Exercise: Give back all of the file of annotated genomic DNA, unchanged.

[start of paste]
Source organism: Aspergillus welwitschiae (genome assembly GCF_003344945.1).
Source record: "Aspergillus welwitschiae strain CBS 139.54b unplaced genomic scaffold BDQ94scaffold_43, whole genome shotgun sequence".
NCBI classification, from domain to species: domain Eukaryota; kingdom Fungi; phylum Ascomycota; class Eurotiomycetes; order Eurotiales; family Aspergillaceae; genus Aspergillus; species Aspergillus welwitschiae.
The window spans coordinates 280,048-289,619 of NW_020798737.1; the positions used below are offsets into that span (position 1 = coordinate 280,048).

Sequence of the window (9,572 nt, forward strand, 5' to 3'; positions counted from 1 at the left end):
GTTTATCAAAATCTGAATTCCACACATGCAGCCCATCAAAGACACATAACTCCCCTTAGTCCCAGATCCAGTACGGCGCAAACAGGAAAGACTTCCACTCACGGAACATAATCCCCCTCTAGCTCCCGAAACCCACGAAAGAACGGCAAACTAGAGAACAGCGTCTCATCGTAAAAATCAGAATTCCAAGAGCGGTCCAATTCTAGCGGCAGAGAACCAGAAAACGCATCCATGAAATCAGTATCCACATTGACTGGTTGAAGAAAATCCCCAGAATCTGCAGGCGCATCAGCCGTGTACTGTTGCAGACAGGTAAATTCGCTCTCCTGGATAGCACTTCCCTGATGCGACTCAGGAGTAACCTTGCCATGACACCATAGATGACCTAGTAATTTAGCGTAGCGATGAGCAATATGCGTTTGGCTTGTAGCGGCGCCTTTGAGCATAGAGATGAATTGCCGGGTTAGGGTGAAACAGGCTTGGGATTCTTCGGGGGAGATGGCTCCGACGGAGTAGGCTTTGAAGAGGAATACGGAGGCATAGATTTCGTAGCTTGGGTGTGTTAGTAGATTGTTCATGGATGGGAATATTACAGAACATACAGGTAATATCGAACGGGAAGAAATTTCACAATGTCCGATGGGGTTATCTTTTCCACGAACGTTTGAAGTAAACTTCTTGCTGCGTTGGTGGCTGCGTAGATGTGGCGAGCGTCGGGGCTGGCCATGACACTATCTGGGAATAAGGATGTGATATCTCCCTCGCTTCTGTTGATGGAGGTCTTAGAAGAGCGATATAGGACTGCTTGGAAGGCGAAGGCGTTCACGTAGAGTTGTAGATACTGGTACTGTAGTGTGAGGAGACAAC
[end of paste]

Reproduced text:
Source organism: Aspergillus welwitschiae (genome assembly GCF_003344945.1).
Source record: "Aspergillus welwitschiae strain CBS 139.54b unplaced genomic scaffold BDQ94scaffold_43, whole genome shotgun sequence".
NCBI classification, from domain to species: domain Eukaryota; kingdom Fungi; phylum Ascomycota; class Eurotiomycetes; order Eurotiales; family Aspergillaceae; genus Aspergillus; species Aspergillus welwitschiae.
The window spans coordinates 280,048-289,619 of NW_020798737.1; the positions used below are offsets into that span (position 1 = coordinate 280,048).

Sequence of the window (9,572 nt, forward strand, 5' to 3'; positions counted from 1 at the left end):
GTTTATCAAAATCTGAATTCCACACATGCAGCCCATCAAAGACACATAACTCCCCTTAGTCCCAGATCCAGTACGGCGCAAACAGGAAAGACTTCCACTCACGGAACATAATCCCCCTCTAGCTCCCGAAACCCACGAAAGAACGGCAAACTAGAGAACAGCGTCTCATCGTAAAAATCAGAATTCCAAGAGCGGTCCAATTCTAGCGGCAGAGAACCAGAAAACGCATCCATGAAATCAGTATCCACATTGACTGGTTGAAGAAAATCCCCAGAATCTGCAGGCGCATCAGCCGTGTACTGTTGCAGACAGGTAAATTCGCTCTCCTGGATAGCACTTCCCTGATGCGACTCAGGAGTAACCTTGCCATGACACCATAGATGACCTAGTAATTTAGCGTAGCGATGAGCAATATGCGTTTGGCTTGTAGCGGCGCCTTTGAGCATAGAGATGAATTGCCGGGTTAGGGTGAAACAGGCTTGGGATTCTTCGGGGGAGATGGCTCCGACGGAGTAGGCTTTGAAGAGGAATACGGAGGCATAGATTTCGTAGCTTGGGTGTGTTAGTAGATTGTTCATGGATGGGAATATTACAGAACATACAGGTAATATCGAACGGGAAGAAATTTCACAATGTCCGATGGGGTTATCTTTTCCACGAACGTTTGAAGTAAACTTCTTGCTGCGTTGGTGGCTGCGTAGATGTGGCGAGCGTCGGGGCTGGCCATGACACTATCTGGGAATAAGGATGTGATATCTCCCTCGCTTCTGTTGATGGAGGTCTTAGAAGAGCGATATAGGACTGCTTGGAAGGCGAAGGCGTTCACGTAGAGTTGTAGATACTGGTACTGTAGTGTGAGGAGACAAC